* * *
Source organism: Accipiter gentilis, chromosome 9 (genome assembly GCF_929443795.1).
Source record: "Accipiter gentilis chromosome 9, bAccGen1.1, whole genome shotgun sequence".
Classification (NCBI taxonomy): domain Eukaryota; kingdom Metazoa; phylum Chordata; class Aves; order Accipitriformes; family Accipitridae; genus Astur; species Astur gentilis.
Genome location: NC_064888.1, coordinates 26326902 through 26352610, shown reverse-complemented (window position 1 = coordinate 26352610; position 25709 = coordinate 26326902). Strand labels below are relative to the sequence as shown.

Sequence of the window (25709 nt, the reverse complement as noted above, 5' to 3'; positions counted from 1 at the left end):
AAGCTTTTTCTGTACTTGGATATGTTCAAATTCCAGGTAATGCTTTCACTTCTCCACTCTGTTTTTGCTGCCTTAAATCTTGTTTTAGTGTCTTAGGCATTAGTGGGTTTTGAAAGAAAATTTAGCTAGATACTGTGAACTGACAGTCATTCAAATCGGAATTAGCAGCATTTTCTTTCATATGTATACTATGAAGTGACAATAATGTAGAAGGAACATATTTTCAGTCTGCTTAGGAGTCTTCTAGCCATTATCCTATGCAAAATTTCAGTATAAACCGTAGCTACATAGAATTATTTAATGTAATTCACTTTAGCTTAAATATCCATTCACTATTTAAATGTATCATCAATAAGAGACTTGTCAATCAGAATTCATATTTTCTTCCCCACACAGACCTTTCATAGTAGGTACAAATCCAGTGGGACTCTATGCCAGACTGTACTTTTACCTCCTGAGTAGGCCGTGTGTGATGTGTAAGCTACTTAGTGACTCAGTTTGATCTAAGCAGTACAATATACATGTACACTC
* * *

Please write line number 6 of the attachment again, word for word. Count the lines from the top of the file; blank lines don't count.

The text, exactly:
AAGCTTTTTCTGTACTTGGATATGTTCAAATTCCAGGTAATGCTTTCACTTCTCCACTCTGTTTTTGCTGCCTTAAATCTTGTTTTAGTGTCTTAGGCATTAGTGGGTTTTGAAAGAAAATTTAGCTAGATACTGTGAACTGACAGTCATTCAAATCGGAATTAGCAGCATTTTCTTTCATATGTATACTATGAAGTGACAATAATGTAGAAGGAACATATTTTCAGTCTGCTTAGGAGTCTTCTAGCCATTATCCTATGCAAAATTTCAGTATAAACCGTAGCTACATAGAATTATTTAATGTAATTCACTTTAGCTTAAATATCCATTCACTATTTAAATGTATCATCAATAAGAGACTTGTCAATCAGAATTCATATTTTCTTCCCCACACAGACCTTTCATAGTAGGTACAAATCCAGTGGGACTCTATGCCAGACTGTACTTTTACCTCCTGAGTAGGCCGTGTGTGATGTGTAAGCTACTTAGTGACTCAGTTTGATCTAAGCAGTACAATATACATGTACACTC